So, the infamous PCI letter (PDF), an ultimate FunRead (tm) :-), is revealed by Martin. In my analysis below, I hereby promise to remain civilized, even though it would be a trifle too hard at times ;-)
The letter starts on a jarring note, namely, the claim that all merchants “take data security seriously.” This definitely helped me learn a new synonym for the word “ignore” :-) It then follows to mention that despite such HUGE attention to data security, it is hard for them to comply with the PCI standard….
So, item #1 about “incorporating formal review and comment phase on changes to PCI DSS” shows that the writers never looked at “Lifecycle Process for Changes to PCI DSS” (PDF), prominently featured at the PCI Council website. How can one miss it? Beats me. The council document does say that “Changes to the standard follow a defined 24-month lifecycle (!) with five stages, described below. The lifecycle ensures a gradual, phased use of new versions of the standard without invalidating current implementations of PCI DSS or putting any organization out of compliance the moment changes are published.” Specifically, “The second stage allows for market input into evolving PCI DSS through a formal feedback process.” In light of this, I fail to see what the letter writers really mean here.
They also mention ASC X9. Have you ever heard of ASC X9? Yup, my point exactly… The last RSA show had a couple of panels that mentioned X9.111 “X9 Guide to Pentesting,” which probably proves its wide industry adoption.
Item #2 asks for extensions to PCI 1.1 that otherwise “sunsetted” in Dec 2008. I agree that WEP need to be in use for another two years… NOT! Other than that, the differences between 1.1 and 1.2 (detailed here [PDF]) are so minor that needing another year sounds…well… a wee bit disingenuous.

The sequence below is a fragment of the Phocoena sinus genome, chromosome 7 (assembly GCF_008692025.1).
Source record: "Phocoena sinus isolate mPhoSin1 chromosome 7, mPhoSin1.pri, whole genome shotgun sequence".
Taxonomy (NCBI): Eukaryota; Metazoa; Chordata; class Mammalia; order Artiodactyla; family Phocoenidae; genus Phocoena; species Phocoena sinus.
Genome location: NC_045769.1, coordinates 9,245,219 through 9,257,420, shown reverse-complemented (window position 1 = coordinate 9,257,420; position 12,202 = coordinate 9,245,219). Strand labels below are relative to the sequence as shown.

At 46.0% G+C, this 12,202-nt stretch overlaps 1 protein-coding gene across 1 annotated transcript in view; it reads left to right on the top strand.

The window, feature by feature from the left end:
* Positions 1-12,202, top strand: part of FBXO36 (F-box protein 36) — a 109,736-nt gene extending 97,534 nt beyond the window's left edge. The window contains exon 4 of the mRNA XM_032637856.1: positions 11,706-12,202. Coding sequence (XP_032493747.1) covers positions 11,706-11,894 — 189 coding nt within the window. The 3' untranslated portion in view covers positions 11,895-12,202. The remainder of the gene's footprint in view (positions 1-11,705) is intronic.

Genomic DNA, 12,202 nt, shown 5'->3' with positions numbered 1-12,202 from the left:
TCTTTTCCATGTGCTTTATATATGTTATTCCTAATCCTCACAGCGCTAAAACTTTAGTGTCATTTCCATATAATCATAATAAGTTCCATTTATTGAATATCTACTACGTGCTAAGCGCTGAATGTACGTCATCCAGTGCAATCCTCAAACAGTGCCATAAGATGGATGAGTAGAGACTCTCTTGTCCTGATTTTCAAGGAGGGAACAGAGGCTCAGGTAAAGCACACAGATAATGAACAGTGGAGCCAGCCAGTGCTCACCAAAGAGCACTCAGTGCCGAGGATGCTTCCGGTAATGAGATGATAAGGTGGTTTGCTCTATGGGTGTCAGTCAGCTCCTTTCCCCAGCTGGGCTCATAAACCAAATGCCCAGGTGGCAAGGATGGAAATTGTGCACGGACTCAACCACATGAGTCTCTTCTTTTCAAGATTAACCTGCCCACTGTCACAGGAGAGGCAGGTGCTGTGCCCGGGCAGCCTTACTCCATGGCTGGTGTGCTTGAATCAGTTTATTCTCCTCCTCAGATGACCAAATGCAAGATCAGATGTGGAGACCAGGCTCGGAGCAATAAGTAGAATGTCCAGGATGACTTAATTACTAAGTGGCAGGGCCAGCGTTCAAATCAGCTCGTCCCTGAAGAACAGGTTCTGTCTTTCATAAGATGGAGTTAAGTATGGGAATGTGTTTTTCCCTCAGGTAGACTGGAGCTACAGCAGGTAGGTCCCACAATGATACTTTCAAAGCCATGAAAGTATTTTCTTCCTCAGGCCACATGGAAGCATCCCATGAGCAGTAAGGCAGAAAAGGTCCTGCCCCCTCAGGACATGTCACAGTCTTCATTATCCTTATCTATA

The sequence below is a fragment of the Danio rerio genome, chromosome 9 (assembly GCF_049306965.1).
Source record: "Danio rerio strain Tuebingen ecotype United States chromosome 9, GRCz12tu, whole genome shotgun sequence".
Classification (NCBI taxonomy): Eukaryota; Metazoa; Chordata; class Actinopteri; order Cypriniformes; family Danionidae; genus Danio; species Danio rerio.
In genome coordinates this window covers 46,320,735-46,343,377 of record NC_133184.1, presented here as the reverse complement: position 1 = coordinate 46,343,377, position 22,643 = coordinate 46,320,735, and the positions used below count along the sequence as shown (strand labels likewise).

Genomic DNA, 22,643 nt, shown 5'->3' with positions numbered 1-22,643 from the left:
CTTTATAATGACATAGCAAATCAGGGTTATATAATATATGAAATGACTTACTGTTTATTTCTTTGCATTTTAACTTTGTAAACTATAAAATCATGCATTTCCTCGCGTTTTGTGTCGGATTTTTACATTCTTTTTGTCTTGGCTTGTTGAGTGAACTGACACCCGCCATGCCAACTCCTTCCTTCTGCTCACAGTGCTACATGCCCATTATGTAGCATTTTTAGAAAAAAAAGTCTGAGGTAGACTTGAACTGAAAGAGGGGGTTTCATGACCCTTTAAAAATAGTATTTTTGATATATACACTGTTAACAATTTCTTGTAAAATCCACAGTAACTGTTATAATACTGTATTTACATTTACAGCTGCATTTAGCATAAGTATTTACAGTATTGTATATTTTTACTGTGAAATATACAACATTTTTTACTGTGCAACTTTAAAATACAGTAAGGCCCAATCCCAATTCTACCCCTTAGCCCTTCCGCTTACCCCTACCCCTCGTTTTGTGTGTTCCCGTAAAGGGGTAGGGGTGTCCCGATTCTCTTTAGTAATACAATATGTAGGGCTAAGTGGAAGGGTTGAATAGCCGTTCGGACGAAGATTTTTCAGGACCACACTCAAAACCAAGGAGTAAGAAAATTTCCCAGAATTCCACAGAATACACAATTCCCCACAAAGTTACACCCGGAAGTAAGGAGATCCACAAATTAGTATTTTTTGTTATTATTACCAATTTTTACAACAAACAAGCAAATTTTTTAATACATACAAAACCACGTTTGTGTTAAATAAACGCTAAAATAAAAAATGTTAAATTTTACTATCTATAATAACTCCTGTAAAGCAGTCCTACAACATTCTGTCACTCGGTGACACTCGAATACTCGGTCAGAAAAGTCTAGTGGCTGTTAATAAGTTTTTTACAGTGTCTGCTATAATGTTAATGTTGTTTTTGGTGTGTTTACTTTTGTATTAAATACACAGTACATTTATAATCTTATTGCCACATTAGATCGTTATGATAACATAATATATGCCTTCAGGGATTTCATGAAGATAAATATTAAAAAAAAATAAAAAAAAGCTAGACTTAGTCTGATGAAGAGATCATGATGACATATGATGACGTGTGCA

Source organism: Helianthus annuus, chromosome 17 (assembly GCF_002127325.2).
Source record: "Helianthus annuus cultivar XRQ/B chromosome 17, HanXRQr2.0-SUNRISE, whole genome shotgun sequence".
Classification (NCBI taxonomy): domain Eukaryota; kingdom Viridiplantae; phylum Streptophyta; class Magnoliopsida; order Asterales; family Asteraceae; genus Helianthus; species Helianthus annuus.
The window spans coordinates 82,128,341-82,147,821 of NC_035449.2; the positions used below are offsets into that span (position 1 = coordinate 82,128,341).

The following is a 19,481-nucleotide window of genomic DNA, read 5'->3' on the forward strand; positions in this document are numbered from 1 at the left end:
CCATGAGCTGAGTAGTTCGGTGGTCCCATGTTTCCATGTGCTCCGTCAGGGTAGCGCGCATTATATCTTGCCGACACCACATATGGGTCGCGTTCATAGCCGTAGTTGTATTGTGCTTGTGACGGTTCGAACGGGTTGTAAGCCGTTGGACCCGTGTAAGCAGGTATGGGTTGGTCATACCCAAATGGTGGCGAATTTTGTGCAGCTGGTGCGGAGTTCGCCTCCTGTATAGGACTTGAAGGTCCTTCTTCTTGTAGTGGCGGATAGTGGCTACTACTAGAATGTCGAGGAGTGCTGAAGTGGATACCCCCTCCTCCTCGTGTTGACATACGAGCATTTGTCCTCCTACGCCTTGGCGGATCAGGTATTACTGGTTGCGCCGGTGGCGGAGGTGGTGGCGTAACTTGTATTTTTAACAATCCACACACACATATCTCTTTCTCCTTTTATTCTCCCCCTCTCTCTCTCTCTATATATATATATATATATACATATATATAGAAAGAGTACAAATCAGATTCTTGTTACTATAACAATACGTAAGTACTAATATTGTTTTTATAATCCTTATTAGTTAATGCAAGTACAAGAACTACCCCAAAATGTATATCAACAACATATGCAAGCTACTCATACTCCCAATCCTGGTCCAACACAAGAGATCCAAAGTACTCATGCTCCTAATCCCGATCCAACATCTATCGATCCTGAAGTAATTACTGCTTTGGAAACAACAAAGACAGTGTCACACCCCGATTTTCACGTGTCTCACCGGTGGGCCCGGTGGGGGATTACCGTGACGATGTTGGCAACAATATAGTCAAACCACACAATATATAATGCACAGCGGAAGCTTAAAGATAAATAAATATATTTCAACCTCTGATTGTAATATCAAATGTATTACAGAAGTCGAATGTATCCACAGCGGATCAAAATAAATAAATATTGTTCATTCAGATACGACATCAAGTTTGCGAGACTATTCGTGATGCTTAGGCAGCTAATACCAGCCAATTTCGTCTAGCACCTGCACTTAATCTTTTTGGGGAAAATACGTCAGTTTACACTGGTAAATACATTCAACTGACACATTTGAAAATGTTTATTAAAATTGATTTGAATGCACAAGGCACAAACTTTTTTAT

In the next item, #3, they ask for a standard to include “end to end” encryption. Awesomeness ensues ;-) No, really!! It is pretty awesome.
Following that, the item #4 asks for marking “key controls” and for overall “control rationalization.” The former request seems well-served by the recent “Prioritized Approach for DSS 1.2” [PDF], which explains what to do first, second, etc. However, most people agree that more than 224 sub-requirements can use some rationalization. For instance, I am now trying to comb the PCI DSS doc for all the references to vulnerability management; and I am finding that some rationalization would be handy. For example, why does anti-malware belongs in “vulnerability management” theme, and not in “building secure network” theme?
Final #5 firmly treads into bizarre as it rehashes the idea that brands make merchants store card data, while in reality they are begging them to stop doing so (e.g. Visa’s DropTheData site, Mastercard Security Rules, etc)
It ends on a funky note: “today most of the risk and financial burden for operating in compliance with PCI DSS is borne by the merchants.” Funny, they’d mention it, given that most of the financial burden for replacing cards “lost” by the merchants and resulting fraud is borne by the issuing banks.
Here is something else funny: the letter mentions Sarbanes-Oxley act twice as an example of how regulation should be done. No comment here…
In any case, I don’t think this letter is “mostly smoke and mirrors meant to draw attention away from the fact that many merchants don’t want to spend the time and money to become PCI compliant” (as Martin points out), it does contain interesting insight on how many organizations [that we buy from on a daily basis] view data security and regulatory compliance.
There you have it. Thanks to Martin for posting the letter!
UPDATE: PCI Council responds via a podcast at CSO Magazine site.
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